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2013 December 1

Bitscope differential probe

Filed under: Data acquisition,Digital-to-analog conversion — gasstationwithoutpumps @ 01:01
Tags: , ,

In First blogging swag, I mentioned getting a pre-production prototype of the Bitscope DP01 Dual Channel Active Differential Probe:

The probe PC board is about 6.2cm long and 2cm wide (8cm long with the connectors on the ends).

The probe PC board is about 6.2cm long and 2cm wide—8cm long with the connectors on the ends. (More pictures in First blogging swag)

Because the first one they sent me got lost in the mail, I didn’t get this device until the Fall quarter had started and I had a lot of grading to do every weekend (plus trying to rewrite the bioengineering and bioinformatics curricula, but that’s a subject for a different blog post).  This weekend I finally have a long weekend without grading (I’ll pay for that next weekend, with a double or triple load), so I’m going to indulge myself and play with my new toy.

The BitScope folks have not released a full spec sheet for the device yet, but they have a blog post with the essentials (and now the official DP01 web page):

DP01 | Active Differential Probe Specifications

Feature Specification
Attenuation/Gain Ratios 2:1 & 1:5 (prescale on)
Input Bandwidth DC to 10MHz (-3dB, prescale off)
DC to 3MHz (-3dB, prescale on)
Common Mode Rejection 100Hz: >1,000 : 1
1MHz: > 400 : 1
Input Resistance 20MΩ (differential)
10MΩ (common)
Input Capacitance 2.5pF (differential)
5pF (common)
Maximum Working Voltage 12.5Vp-p (differental)
±13.8Vpeak (common)
Power Requirement 5V & 3.3V (provided by BitScope)

The bandwidth for the probe is probably larger than the bandwidth for the BS10U Pocket Analyzer itself, and low-voltage measurements will be limited by the noise floor of the pocket analyzer. Let’s start by looking at the pocket analyzer with shorted inputs, to see what the noise floor is:

Here is the waveform for the shorted inputs at the highest gain the BitScope provides (10mV/division) at a fairly high sampling rate (5µs/division).  The peak-to-peak noise is about 14mV, and the digitization noise (about 2mV/step) is clearly visible.

Here is the waveform for the shorted inputs at the highest gain the BitScope provides (10mV/division) at a fairly high sampling rate (5µs/division). The peak-to-peak noise is about 14mV, and the digitization noise (about 2mV/step) is clearly visible. (Click to embiggen.)

For those who have taken my classes and know how I rail against the insanity of black backgrounds and unlabeled axes for plots, I apologize, but BitScope still provides only this 1950s style display, even with the development version of the software (DSO 2.7 DG17G). I wish they would produce publication-quality displays (in svg or pdf formats, with no black background), but I suspect that they have only electrical engineers on their development team, with no graphic designers or human-computer interface experts. It would do them a world of good to read Tufte’s books or some other basic introduction to displaying information.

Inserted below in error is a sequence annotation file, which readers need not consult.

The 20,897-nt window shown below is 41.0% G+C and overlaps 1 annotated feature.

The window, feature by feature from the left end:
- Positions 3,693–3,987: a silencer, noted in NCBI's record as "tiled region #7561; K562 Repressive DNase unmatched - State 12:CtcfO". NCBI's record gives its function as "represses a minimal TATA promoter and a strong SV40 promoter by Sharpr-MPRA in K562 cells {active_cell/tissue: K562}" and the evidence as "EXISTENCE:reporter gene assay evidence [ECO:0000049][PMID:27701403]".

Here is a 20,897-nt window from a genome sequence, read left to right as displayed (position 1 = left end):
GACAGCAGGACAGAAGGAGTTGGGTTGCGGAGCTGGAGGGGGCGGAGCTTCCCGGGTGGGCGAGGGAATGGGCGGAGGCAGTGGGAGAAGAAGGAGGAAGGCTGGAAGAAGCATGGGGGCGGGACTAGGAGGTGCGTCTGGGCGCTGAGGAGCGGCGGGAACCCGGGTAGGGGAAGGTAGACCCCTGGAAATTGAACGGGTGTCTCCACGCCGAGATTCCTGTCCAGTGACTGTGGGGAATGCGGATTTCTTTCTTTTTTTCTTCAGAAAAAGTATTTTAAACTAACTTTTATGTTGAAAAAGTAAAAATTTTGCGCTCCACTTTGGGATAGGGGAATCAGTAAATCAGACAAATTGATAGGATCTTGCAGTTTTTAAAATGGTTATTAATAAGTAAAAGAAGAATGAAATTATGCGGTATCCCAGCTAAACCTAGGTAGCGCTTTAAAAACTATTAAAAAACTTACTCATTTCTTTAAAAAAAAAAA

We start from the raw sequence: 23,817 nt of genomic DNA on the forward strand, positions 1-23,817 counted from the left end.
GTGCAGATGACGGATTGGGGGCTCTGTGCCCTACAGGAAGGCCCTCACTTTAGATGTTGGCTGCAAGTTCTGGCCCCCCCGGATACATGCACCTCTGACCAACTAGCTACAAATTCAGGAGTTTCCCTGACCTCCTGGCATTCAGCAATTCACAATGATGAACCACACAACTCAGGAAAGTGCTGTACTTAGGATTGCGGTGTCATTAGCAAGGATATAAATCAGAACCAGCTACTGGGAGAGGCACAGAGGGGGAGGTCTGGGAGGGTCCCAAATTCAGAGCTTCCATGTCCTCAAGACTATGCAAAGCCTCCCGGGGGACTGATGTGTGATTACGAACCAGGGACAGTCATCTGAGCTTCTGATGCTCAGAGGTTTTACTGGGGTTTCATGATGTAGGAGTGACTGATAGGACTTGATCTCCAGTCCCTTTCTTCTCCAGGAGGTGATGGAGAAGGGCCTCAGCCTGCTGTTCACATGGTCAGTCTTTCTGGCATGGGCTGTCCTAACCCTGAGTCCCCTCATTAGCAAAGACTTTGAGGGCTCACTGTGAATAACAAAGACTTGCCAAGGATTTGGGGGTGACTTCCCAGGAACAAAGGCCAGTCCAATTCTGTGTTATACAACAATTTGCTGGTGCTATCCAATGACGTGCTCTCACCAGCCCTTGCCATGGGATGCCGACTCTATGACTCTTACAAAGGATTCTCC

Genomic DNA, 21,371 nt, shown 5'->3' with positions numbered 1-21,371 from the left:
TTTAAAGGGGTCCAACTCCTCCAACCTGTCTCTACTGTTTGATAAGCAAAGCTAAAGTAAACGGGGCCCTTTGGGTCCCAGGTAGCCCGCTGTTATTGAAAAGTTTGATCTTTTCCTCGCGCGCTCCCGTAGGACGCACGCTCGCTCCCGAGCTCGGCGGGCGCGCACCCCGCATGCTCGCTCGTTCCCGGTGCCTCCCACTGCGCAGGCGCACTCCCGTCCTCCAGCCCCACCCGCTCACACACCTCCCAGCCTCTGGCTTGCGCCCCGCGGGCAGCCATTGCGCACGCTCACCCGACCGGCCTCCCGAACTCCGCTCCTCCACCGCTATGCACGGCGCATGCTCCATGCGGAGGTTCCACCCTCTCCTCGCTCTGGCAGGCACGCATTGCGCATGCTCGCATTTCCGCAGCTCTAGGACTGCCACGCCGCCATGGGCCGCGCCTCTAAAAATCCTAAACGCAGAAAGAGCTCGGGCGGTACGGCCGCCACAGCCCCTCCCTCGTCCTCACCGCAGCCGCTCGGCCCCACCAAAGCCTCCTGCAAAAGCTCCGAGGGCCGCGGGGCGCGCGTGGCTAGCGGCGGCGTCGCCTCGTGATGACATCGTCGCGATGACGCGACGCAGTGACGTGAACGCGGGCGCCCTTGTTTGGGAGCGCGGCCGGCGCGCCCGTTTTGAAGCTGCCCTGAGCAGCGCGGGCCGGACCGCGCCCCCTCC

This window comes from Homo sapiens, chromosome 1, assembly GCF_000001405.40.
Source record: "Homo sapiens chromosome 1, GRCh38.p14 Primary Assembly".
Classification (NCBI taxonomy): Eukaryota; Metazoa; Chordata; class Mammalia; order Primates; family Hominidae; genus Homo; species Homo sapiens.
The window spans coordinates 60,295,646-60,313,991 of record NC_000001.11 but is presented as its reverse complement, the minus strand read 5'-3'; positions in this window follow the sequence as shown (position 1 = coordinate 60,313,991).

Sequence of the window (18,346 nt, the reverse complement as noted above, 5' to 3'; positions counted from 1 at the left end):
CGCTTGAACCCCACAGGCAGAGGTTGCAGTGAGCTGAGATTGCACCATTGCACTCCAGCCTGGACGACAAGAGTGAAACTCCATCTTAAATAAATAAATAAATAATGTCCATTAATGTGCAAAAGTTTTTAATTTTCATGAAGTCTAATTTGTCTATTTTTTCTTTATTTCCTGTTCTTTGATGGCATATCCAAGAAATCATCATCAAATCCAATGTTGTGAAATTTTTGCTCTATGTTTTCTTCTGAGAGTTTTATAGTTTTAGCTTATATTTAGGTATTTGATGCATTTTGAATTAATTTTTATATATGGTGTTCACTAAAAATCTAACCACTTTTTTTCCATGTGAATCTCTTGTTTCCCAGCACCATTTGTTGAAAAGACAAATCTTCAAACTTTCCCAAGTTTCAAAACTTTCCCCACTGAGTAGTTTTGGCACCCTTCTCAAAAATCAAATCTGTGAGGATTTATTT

Click to embiggen. Here is the “spectrum” display of the waveform in the previous image (BS10U Pocket Analyzer with shorted inputs). The vertical scale is 10dB/division, and the horizontal scale is 0.6MHz per division (what an awkward unit!). It would be really nice if there were an option to get a log scale on frequency, as is done on Bode plots.
The big spike marked with the vertical orange line is at 2.5 MHz, and is pretty consistently present.  The horizonal orange line is at 25dB, and the vertical axis is 10dB/division.

The noise seems to be low-pass filtered at about 2 or 2.5MHz (it’s a little hard to tell, since there is no way with the Bitscope sample to take a really long sample and smooth out the random fluctuations), dropping about 120dB per decade above the cutoff. That would be 6th-order filter, which seems a little high order for an anti-aliasing filter. More likely, they are using a lower-order elliptic filter, Chebyshev filter, or other design with a sharp transition between the passband and the stopband. That might also explain the peaking at 2.5MHz, though the peak seems too sharp to be a filter artifact. Using just the amplifier input noise to probe the filter does not give me much information about the filter once it starts attenuating, so I don’t know what the stop band looks like.

Unfortunately, “The spectrum magnitude display is unreferenced; all measurements are relative to the prevailing V/Div value on each channel” (, so I don’t know what 25dB means here in terms of the actual noise density. A 350mV peak-to-peak sine wave is 60dB  at 100mV/division, and 80dB at 10mV/division, so 25dB at 10mV/division would be about 600µV peak-to-peak or 220µV rms for a sine wave.  I’m too lazy to try to figure out the rms V/√Hz noise density.

Adding the differential probe in front of the Pocket Analyzer does not change the spectrum shape noticeably.